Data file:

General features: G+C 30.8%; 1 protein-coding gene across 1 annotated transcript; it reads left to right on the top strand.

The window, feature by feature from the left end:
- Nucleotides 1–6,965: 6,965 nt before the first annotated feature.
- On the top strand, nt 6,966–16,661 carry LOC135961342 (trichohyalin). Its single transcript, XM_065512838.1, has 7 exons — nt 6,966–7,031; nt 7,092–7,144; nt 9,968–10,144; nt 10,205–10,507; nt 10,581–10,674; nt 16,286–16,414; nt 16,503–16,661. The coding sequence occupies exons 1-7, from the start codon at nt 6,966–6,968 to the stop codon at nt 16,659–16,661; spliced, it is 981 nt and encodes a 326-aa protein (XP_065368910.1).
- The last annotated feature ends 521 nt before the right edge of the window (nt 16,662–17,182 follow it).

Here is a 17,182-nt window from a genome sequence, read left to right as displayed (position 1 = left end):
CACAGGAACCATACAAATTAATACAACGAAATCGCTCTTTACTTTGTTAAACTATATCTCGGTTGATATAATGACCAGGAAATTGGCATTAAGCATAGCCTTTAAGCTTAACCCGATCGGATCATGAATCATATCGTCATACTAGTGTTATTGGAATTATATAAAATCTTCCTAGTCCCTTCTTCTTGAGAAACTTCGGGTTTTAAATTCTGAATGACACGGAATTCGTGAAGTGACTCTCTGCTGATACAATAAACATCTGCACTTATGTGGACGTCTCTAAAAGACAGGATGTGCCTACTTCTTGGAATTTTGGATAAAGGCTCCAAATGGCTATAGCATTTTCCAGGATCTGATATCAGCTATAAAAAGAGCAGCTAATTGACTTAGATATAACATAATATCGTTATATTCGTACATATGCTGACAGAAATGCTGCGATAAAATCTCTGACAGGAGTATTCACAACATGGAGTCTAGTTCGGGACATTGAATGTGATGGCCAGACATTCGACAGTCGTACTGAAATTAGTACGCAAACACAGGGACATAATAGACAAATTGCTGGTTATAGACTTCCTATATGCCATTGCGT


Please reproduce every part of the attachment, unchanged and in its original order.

General features: G+C 30.8%; 1 protein-coding gene across 1 annotated transcript; it reads left to right on the top strand.

The window, feature by feature from the left end:
- Nucleotides 1–6,965: 6,965 nt before the first annotated feature.
- On the top strand, nt 6,966–16,661 carry LOC135961342 (trichohyalin). Its single transcript, XM_065512838.1, has 7 exons — nt 6,966–7,031; nt 7,092–7,144; nt 9,968–10,144; nt 10,205–10,507; nt 10,581–10,674; nt 16,286–16,414; nt 16,503–16,661. The coding sequence occupies exons 1-7, from the start codon at nt 6,966–6,968 to the stop codon at nt 16,659–16,661; spliced, it is 981 nt and encodes a 326-aa protein (XP_065368910.1).
- The last annotated feature ends 521 nt before the right edge of the window (nt 16,662–17,182 follow it).

Here is a 17,182-nt window from a genome sequence, read left to right as displayed (position 1 = left end):
CACAGGAACCATACAAATTAATACAACGAAATCGCTCTTTACTTTGTTAAACTATATCTCGGTTGATATAATGACCAGGAAATTGGCATTAAGCATAGCCTTTAAGCTTAACCCGATCGGATCATGAATCATATCGTCATACTAGTGTTATTGGAATTATATAAAATCTTCCTAGTCCCTTCTTCTTGAGAAACTTCGGGTTTTAAATTCTGAATGACACGGAATTCGTGAAGTGACTCTCTGCTGATACAATAAACATCTGCACTTATGTGGACGTCTCTAAAAGACAGGATGTGCCTACTTCTTGGAATTTTGGATAAAGGCTCCAAATGGCTATAGCATTTTCCAGGATCTGATATCAGCTATAAAAAGAGCAGCTAATTGACTTAGATATAACATAATATCGTTATATTCGTACATATGCTGACAGAAATGCTGCGATAAAATCTCTGACAGGAGTATTCACAACATGGAGTCTAGTTCGGGACATTGAATGTGATGGCCAGACATTCGACAGTCGTACTGAAATTAGTACGCAAACACAGGGACATAATAGACAAATTGCTGGTTATAGACTTCCTATATGCCATTGCGT